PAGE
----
I’m always curious when a new spiritual teacher comes to town, so I grab the chance to hear Catherine Ingram speak on a cold winter’s night in one of Melbourne’s more salubrious suburbs. A friend has sent me a flyer featuring a genial – looking woman, a short spiel about her and the dates and times of her Dharma (spiritual practice) talks. It also suggests an individual donation of $15 to $20 for the teaching.
I’ve never heard of Catherine before (although she visits Australia every two years) so I arrive with few expectations and my usual skepticism – I’ve been disappointed too many times before by spiritual teachers to get excited.
In the foyer of a grand and beautiful house, a friend and I sign the attendance register. No one asks for money. I notice an A4 size yellow envelope on the desk and ask if this is for donations. It is indeed for that purpose and into it I place $20, although no-one seems all that interested. However, Catherine Ingram starts to interest me.
It is now 7.25pm and the talk is due to start in five minutes. We are directed into an adjacent room where the atmosphere is subdued and on a sofa in front of us is the genial woman from the flyer. Now to you, dear reader, this may seem ordinary. To me, however, her presence is a remarkable thing. This is because I’ve spent many hours waiting for spiritual teachers over the years and most of them have been late and tetchy. To see Catherine sitting serenely, waiting for her audience to arrive (and looking not the least bit cross) is quite a sight. In fact, most of her audience is late so it’s another fifteen minutes before she starts speaking. When she does, her voice is warm, gentle and clear. She also has a great laugh.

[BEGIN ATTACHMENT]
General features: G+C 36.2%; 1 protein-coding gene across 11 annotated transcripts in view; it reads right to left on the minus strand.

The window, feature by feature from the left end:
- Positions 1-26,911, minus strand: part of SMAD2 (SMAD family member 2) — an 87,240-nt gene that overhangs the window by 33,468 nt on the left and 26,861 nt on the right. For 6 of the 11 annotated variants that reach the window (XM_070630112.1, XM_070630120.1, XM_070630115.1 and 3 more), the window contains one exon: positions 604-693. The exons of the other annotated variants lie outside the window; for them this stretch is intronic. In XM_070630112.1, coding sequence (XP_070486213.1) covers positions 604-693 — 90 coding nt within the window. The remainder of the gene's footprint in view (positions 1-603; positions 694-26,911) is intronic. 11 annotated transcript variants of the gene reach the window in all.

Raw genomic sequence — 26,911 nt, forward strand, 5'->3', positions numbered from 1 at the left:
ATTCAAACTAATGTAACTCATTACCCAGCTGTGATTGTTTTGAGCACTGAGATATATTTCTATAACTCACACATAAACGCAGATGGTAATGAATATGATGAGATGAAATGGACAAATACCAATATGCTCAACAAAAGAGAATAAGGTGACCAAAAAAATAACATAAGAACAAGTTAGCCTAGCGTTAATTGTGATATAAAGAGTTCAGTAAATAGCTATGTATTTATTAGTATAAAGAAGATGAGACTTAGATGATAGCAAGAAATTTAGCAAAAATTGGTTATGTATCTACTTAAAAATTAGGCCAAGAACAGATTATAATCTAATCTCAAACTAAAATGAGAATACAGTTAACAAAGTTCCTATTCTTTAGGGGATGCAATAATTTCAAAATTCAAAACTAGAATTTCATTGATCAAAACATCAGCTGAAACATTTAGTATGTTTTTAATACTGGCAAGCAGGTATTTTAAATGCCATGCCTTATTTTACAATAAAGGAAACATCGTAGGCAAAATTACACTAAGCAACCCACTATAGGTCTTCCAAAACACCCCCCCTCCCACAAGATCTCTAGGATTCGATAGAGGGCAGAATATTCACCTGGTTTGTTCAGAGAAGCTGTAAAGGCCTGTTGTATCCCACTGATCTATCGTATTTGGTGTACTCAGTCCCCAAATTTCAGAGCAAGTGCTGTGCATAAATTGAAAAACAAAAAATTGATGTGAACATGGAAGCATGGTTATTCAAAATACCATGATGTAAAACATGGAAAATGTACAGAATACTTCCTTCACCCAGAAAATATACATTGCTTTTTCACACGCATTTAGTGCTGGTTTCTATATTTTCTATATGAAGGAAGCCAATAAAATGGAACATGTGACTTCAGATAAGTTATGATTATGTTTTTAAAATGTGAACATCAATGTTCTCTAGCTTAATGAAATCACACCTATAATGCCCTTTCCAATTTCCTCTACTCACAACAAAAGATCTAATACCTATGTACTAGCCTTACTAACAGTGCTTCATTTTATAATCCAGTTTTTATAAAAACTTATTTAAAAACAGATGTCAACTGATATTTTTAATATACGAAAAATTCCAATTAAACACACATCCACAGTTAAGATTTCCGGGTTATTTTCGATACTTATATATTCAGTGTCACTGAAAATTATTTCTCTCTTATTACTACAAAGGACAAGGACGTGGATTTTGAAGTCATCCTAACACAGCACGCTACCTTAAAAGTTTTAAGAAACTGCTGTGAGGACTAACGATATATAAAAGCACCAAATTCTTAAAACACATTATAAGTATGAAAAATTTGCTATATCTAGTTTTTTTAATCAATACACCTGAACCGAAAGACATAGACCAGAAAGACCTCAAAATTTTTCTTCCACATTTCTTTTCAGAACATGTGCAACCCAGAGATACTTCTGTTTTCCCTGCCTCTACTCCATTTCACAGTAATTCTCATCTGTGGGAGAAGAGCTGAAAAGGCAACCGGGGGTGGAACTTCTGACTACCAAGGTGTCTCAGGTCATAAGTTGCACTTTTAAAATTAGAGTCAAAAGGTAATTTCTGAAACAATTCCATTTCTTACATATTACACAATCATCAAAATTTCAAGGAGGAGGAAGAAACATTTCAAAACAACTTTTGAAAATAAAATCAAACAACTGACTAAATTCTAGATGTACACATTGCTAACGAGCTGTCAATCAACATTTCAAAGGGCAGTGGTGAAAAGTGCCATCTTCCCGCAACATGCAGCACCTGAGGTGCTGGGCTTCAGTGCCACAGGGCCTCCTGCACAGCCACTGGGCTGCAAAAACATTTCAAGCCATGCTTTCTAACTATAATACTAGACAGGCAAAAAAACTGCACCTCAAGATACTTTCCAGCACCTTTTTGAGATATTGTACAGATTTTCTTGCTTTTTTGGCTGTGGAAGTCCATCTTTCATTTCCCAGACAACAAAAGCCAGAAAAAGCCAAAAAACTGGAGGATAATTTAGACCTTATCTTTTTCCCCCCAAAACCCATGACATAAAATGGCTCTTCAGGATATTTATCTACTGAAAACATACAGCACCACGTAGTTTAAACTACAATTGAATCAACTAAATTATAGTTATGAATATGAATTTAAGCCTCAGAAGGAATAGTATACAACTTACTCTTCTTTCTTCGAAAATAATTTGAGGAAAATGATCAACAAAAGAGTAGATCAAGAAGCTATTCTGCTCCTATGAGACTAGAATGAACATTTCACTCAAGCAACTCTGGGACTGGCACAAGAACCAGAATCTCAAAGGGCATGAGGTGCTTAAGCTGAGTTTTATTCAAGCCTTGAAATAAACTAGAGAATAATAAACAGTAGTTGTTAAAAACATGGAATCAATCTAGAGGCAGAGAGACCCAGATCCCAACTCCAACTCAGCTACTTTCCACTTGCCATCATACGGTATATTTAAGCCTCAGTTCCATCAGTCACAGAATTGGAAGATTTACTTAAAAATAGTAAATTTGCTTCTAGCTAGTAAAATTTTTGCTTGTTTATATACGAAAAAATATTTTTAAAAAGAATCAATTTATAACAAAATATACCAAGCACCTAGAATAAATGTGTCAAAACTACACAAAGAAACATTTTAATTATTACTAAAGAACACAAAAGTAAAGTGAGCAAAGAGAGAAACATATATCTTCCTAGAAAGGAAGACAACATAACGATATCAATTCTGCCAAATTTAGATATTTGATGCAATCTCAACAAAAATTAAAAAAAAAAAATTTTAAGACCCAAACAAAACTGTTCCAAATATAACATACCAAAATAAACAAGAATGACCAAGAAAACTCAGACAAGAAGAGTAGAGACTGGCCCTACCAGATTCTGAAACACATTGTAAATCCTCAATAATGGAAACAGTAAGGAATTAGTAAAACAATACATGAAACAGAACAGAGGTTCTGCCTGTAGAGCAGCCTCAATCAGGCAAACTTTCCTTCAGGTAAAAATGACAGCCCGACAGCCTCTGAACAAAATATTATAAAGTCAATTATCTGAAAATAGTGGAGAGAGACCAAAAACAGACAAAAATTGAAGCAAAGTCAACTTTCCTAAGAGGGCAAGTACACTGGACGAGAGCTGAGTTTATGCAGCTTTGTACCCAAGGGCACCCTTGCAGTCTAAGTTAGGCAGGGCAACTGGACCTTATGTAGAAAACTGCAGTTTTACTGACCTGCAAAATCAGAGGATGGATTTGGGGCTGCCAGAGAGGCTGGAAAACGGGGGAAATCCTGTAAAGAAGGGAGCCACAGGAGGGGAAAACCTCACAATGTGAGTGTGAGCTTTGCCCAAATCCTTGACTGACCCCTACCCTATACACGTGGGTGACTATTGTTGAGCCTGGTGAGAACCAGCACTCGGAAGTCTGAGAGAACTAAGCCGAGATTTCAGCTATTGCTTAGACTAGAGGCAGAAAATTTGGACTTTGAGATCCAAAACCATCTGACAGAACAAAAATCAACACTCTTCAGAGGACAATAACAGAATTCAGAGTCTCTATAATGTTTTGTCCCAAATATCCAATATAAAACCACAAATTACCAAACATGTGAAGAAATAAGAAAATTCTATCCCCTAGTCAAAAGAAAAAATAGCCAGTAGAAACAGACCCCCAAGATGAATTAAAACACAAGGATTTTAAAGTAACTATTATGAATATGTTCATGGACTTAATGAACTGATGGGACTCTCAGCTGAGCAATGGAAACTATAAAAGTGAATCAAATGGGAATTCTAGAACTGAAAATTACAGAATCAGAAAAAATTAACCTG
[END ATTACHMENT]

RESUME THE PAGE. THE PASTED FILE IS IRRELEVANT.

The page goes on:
She tells us she has nothing to teach and that we might even find the whole thing a bit weird. This evening is more about entrainment, she says, rather than feeding the mind with information. She suggests that sitting with other people who have been drawn to this place tonight may encourage shifts in perception and new ways of being together.
She speaks of living in joy and of how, over the decades, most of her beliefs have fallen away, including those she acquired whilst living in a Buddhist monastery. She says there’s an awakening going on and that it’s possible to live with lightness and ease. She speaks of the love she has for life and of how this extends to tiny bugs and even the occasional spider needing eviction from her room.
Her words are interspersed with lots of silence.
I don’t see Elvis or the Ghost of Christmas past. What I do see is a woman who offers something real and genuine. She has a lightness of being, a wonderful laugh and a genuinely joyful presence. She offers me a glimpse of a new and more benign way of relating to the world.
At the end of the night, when most of the audience has left, I hear her talking to one of my companions about Leonard Cohen. It turns out she is one of his closest friends. My heart lifts and I leave, convinced this woman is all she appears to be.
Read more encounters with spiritual teachers over the years in Claire Bell’s Waiting for Guru